An anonymous reader writes "A new bill is being introduced called the Camera Phone Predator Alert Act, which would require any mobile phone containing a digital camera to sound a tone whenever a photograph is taken with the phone's camera. It would also prohibit such a phone from being equipped with a means of disabling or silencing the tone."
The Internet

Protection From Online Eviction? 296

AOL has been shutting down its free Web services, in some cases with little or no notice to users, and they are not the only ones. This blog post on the coming "datapocalypse" makes the case that those who host Web content should be required to provide notice and access to data for a year, and be held strictly accountable the way landlords are before they can evict a tenant. Some commenters on the post argue that you get what you pay for with free Web services, and that users should be backing up their data anyway. What do you think, should there be required notice and access before online hosts take user data offline for good?

Talk-Powered Cell Phones Won't Need Batteries 197

alphadogg writes "It's possible that in the future conversations on your cell phone could generate enough electrical power to run the phone, without batteries. That's one possible outcome of recent work by a team of Texas researchers, who appear to have discovered that by building a certain type of piezoelectric material to a specific thickness (about 21 nanometers, compared to a typical human hair of 100,000 nanometers), you can boost its energy production by 100 percent. And the technology could power not just phones, but a whole range of low-power mobile devices and sensors. The breakthrough is an example of 'energy harvesting' that can convert one kind of energy, such as vibrations or solar rays, into electricity."
The Courts

RIAA Litigation May Be Unconstitutional 281

dtjohnson writes "A Harvard law school professor has submitted arguments on behalf of Joel Tenenbaum in RIAA v. Tenenbaum in which Professor Charles Nesson claims that the underlying law that the RIAA uses is actually a criminal, rather than civil, statute and is therefore unconstitutional. According to this article, 'Nesson charges that the federal law is essentially a criminal statute in that it seeks to punish violators with minimum statutory penalties far in excess of actual damages. The market value of a song is 99 cents on iTunes; of seven songs, $6.93. Yet the statutory damages are a minimum of $750 per song, escalating to as much as $150,000 per song for infringement "committed willfully."' If the law is a criminal statute, Neeson then claims that it violates the 5th and 8th amendments and is therefore unconstitutional. Litigation will take a while but this may be the end for RIAA litigation, at least until they can persuade Congress to pass a new law."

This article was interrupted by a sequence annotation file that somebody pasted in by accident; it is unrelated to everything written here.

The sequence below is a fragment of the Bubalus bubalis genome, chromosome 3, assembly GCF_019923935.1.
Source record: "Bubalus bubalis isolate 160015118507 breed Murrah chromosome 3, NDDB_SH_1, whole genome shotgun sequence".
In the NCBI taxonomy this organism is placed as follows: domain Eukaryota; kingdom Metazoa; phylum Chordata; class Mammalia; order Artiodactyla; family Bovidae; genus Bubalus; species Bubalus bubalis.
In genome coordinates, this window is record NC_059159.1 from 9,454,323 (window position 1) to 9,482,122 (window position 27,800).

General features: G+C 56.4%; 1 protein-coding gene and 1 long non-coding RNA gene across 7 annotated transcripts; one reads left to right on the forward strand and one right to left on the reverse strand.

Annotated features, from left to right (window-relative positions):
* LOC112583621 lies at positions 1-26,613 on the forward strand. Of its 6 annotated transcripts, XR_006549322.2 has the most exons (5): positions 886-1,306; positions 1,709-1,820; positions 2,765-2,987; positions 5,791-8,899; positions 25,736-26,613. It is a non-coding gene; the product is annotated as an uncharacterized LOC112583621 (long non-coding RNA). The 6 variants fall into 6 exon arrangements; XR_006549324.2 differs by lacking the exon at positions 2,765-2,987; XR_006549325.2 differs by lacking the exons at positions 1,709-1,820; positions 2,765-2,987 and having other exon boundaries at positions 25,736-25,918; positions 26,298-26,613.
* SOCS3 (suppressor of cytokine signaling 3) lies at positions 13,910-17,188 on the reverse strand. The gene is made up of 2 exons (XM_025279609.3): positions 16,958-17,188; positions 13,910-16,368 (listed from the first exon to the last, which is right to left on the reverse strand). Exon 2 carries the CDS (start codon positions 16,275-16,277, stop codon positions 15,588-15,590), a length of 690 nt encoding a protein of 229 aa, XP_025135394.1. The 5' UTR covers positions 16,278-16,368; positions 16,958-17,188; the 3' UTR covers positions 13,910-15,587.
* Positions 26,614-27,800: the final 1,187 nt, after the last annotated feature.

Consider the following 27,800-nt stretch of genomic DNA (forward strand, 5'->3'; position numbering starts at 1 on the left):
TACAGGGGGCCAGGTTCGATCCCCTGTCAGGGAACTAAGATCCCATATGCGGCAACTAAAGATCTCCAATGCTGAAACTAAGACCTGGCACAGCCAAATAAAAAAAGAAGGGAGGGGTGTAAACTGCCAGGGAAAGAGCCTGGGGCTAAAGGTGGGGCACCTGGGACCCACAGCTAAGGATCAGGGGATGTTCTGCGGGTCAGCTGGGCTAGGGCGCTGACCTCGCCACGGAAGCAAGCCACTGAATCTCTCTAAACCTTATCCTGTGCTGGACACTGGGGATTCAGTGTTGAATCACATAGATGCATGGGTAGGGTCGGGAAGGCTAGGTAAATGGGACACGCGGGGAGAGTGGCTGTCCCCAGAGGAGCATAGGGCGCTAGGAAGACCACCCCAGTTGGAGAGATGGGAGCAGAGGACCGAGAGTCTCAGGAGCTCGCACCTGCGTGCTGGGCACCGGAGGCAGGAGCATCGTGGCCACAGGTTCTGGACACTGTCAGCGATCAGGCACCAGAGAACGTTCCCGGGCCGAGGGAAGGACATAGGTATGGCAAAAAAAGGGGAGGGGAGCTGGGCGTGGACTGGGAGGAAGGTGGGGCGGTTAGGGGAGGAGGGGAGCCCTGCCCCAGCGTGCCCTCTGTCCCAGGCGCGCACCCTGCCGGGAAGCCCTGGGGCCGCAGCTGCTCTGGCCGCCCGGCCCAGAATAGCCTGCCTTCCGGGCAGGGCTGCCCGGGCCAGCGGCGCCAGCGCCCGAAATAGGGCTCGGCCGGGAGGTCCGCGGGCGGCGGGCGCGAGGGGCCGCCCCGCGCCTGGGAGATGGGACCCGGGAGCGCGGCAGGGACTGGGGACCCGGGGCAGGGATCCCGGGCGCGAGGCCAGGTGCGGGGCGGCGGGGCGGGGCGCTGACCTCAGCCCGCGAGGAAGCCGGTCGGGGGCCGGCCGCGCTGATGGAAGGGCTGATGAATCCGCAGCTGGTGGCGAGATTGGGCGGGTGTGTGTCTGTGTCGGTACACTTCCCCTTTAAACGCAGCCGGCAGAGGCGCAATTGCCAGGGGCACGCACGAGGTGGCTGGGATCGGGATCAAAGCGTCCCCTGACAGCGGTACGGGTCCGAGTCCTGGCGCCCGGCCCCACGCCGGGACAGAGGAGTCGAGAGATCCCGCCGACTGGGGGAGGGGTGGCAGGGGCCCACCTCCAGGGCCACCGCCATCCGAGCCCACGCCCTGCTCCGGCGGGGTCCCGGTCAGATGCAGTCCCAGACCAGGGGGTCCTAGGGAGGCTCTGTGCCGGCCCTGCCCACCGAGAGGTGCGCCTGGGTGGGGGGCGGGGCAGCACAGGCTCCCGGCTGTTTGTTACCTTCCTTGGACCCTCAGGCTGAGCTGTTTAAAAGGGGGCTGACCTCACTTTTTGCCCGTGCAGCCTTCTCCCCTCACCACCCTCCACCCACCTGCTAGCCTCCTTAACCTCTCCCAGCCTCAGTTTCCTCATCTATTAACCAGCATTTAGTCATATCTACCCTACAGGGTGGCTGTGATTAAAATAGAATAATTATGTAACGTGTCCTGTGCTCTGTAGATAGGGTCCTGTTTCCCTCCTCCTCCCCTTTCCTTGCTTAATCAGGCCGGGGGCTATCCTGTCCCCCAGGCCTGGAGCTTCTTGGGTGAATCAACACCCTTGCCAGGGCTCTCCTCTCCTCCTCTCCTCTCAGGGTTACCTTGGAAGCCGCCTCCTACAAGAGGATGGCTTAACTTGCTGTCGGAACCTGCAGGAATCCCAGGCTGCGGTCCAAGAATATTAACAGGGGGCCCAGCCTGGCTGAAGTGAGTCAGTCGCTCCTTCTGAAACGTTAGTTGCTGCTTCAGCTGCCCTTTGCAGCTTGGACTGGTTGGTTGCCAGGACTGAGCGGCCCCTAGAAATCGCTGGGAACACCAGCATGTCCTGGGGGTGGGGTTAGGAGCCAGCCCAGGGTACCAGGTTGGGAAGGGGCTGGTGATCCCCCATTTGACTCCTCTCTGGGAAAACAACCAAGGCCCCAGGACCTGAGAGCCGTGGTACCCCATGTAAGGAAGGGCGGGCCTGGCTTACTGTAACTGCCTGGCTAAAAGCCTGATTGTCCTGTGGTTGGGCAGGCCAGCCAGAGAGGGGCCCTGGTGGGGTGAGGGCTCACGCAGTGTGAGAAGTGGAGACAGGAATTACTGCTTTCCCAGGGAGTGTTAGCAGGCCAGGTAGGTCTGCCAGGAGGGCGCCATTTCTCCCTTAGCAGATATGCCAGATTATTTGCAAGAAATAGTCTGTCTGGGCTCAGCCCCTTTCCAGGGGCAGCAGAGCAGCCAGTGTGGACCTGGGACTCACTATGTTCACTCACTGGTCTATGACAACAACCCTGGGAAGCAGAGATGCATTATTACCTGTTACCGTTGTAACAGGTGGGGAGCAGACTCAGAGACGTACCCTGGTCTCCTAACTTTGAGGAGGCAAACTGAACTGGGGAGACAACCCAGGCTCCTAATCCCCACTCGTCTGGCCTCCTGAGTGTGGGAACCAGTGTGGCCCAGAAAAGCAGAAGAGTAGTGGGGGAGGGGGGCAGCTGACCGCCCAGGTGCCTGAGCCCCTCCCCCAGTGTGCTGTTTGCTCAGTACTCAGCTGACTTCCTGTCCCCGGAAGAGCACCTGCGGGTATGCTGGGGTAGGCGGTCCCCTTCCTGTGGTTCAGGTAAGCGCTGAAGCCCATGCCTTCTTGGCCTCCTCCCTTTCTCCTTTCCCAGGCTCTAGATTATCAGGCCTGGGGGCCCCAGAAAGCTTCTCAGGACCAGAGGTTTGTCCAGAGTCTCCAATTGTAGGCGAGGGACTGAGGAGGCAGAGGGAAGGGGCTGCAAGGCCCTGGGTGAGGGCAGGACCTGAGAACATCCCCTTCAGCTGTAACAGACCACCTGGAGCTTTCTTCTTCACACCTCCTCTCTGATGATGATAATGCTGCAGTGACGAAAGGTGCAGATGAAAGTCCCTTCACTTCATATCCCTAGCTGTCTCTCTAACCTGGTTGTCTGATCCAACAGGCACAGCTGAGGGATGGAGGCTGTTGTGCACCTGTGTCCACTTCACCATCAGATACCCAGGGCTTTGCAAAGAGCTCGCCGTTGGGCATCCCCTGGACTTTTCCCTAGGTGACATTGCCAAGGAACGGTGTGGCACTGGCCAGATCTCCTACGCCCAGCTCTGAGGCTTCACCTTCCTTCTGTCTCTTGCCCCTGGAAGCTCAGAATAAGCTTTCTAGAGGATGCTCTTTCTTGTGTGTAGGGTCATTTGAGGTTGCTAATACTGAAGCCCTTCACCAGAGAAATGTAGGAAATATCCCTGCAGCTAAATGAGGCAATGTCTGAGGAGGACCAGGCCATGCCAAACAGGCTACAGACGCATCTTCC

PC Games (Games)

EA Hit By Class-Action Suit Over Spore DRM 538

The ever-growing unrest caused by the DRM involved with EA's launch of Spore came to a head on Monday. A woman named Melissa Thomas filed a class-action lawsuit against EA for their inclusion of the SecuROM copy-protection software with Spore. This comes after protests of the game's DRM ranged from a bombardment of poor Amazon reviews to in-game designs decrying EA and its policies. Some of those policies were eased, but EA has also threatened to ban players for even discussing SecuROM on their forums. The court documents (PDF) allege: "What purchasers are not told is that, included in the purchase, installation, and operation of Spore is a second, undisclosed program. The name of the second program is SecuROM ... Consumers are given no control, rights, or options over SecuROM. ... Electronic Arts intentionally did not disclose to any such purchasers that the Spore game disk also possessed a second, hidden program which secretly installed to the command and control center of the computer."

HP May Be Developing Its Own Version of Linux 303

vondiggity writes to tell us that HP is working on several different ways to make an end run around Vista. Among the plans is also a supposed rumor that certain factions within HP are developing their own flavor of Linux. Executives at HP deny that any meaningful amount of resources are being directed into plans for a mass-market operating system, stating their main goal is to innovate on top of Vista. "Still, the sources say employees in HP's PC division are exploring the possibility of building a mass-market operating system. HP's software would be based on Linux, the open-source operating system that is already widely available, but it would be simpler and easier for mainstream users, the sources say. The goal may be to make HP less dependent on Windows and to strengthen HP's hand against Apple (AAPL), which has gained market share in recent years by offering easy-to-use computers with its own operating system."

DIY Hybrid Car Kit 309

Hybride And The Groom writes "Building hybrids uses machinery that pollutes the environment. The solution? Ship the parts of a hybrid individually and get your customers to put the car together themselves. That's exactly what Robert Q Riley Enterprises is doing, according to a story on CNet today, with its XR-3 hybrid. It'll cost you $25,000 for the bits, plus zero dollars in manufacture, I hope. Better yet, cough up $200 for the blueprints and schematics and even build the parts yourself. It's no secret that many hybrid drivers are smug enough as it is. Allow them to brag about having built the damn cars themselves and we might be entering obscenely smug territory."

"The Avis WIZARD decides if you get to drive a car. Your head won't touch the pillow of a Sheraton unless their computer says it's okay." -- Arthur Miller